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How to Place Fault in a Slip and Fall Lawsuit Thousands get injured annually, some of them seriously, after slipping and falling on surfaces such as floor or stairs that are slippery and dangerous. Although compensation to victims of slip and fall injuries is supported by personal injury law, placing fault on the property owner is not always that clear cut. Let’s look at ways a personal injury attorney may succeed in demonstrating that a building owner is responsible for injuries incurred in a slip and fall scenario: 3 Conditions for Proving Fault When you’ve suffered slip and fall injury on someone else’s property due to a perilous situation, you most likely have a valid case in a court of law if you can prove the following conditions to exist:
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1. Either the owner of the property or his employee should have been aware of the risky condition that led to the victim’s slip and fall injury because someone reasonable in the circumstances would have known about it and fixed it, preventing the accident.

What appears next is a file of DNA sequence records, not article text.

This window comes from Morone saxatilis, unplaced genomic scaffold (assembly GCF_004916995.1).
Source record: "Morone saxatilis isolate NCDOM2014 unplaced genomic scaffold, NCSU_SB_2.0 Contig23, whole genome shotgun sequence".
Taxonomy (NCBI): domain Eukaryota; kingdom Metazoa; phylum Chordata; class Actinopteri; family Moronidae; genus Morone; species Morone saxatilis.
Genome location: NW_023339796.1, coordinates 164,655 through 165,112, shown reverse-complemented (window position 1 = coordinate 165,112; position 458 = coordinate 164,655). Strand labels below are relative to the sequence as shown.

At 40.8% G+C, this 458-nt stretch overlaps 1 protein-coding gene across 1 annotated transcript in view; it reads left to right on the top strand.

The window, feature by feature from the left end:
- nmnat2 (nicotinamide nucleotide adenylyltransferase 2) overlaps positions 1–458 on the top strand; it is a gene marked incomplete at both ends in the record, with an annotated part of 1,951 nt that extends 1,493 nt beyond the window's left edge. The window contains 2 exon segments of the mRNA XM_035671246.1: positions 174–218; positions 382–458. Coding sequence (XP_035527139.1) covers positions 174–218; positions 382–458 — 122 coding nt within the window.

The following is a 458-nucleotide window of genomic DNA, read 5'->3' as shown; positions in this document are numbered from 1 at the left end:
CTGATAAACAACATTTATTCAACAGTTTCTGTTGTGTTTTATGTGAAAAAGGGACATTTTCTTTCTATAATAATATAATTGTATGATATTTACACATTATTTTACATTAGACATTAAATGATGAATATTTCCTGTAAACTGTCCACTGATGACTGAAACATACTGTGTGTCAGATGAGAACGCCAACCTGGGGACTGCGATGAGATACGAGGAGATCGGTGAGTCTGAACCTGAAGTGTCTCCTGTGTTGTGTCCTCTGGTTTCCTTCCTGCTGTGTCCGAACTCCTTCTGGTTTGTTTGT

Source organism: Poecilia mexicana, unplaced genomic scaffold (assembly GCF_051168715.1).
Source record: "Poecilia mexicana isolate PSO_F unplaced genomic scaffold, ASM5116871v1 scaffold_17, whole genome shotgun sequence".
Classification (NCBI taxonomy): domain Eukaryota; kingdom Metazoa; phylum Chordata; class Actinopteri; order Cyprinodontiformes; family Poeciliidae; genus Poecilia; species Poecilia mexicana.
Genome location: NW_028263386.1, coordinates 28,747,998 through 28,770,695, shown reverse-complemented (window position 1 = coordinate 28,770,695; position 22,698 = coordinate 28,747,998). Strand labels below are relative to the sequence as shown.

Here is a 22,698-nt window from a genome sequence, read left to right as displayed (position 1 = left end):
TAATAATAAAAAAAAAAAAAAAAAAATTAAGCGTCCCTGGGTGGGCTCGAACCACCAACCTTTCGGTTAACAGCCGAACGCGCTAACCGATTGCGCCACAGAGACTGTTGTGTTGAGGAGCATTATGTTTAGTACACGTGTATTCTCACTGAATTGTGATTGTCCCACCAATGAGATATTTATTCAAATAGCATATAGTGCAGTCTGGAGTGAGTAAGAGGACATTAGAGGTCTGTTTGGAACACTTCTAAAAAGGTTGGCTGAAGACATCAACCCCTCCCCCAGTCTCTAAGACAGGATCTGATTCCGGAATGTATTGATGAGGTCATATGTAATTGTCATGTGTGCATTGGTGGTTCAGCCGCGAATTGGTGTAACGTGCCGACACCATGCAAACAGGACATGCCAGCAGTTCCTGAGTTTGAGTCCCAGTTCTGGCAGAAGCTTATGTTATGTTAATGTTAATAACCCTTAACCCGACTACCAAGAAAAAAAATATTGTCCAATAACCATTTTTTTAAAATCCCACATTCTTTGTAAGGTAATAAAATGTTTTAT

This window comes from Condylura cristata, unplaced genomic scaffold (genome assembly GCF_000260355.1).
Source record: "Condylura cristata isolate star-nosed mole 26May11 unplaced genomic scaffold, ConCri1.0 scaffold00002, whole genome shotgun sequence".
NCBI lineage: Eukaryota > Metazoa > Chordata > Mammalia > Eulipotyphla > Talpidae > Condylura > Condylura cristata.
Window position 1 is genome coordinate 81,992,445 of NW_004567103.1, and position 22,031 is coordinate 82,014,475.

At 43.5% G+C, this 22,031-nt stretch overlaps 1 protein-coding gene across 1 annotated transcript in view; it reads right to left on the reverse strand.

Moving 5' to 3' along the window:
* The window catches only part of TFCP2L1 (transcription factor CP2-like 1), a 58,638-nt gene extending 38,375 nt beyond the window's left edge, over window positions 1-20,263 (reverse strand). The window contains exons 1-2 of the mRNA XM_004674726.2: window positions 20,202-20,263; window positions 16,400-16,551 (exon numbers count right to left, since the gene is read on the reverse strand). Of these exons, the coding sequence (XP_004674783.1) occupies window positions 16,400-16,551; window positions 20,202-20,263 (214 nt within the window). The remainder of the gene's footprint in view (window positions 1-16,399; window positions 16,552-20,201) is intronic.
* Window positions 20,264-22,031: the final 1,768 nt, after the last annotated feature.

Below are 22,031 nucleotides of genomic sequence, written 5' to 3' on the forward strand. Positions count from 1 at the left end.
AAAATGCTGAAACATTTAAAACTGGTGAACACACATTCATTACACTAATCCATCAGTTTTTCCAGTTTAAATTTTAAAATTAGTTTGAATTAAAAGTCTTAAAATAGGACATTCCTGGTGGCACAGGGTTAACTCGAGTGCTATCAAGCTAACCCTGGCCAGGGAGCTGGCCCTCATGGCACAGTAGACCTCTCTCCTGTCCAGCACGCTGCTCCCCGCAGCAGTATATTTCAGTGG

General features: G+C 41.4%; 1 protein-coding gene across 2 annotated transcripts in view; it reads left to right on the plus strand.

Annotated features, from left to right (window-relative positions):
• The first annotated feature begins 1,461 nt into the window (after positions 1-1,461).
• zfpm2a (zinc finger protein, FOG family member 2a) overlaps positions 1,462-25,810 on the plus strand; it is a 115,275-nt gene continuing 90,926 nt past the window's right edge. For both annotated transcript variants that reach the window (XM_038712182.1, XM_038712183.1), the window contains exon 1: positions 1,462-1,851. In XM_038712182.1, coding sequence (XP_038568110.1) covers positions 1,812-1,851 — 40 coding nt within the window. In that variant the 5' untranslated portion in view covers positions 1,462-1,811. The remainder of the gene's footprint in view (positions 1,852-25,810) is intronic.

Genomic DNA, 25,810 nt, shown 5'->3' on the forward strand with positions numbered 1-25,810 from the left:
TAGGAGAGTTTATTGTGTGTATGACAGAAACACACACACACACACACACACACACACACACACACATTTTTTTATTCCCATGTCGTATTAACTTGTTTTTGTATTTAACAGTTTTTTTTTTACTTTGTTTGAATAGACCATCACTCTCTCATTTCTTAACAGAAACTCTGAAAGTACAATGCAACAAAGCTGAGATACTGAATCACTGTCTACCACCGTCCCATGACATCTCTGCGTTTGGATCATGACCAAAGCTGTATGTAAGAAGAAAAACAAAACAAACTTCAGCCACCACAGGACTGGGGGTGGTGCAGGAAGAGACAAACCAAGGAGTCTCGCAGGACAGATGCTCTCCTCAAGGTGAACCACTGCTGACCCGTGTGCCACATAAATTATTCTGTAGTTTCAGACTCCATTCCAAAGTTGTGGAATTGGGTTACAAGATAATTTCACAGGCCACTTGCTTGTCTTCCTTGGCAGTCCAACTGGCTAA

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2. Either the owner of the property or their employee knew about the risky situation but failed to fix it. 3. Either the owner of the building or their personnel caused the risky situation that led to slip and fall injury to the claimant. The Question of Reasonableness While you’re on track to prove to court that a landlord is legally liable for the slip and fall injuries you suffered, you’ll at some point be required to show the reasonableness of the property owner’s actions or inaction. In an incidence where a leaking roof over a stairwell is the root cause of the accident, for instance, how long the problem has been there uncorrected can show how reasonable the accused is. If the leak has been there for the last four months, it is less reasonable for the landlord to let it remain unfixed than it would have been if it had just started the night prior to the accident and the landlord was waiting for rain to stop before they could fix it. To make the case strongly against the owner of the property, it’s important you illustrate that they carried the legal responsibility of reasonable care to respond promptly and correct a hazardous scenario within their building. An example is a landlord not being at fault when a tenant trips over a rake on a yard since the object does not have to be always removed. Slip and fall injury compensation is not always easy to win in court, although there are conditions that can be proved with the input of a good attorney to show liability on the landlord’s part.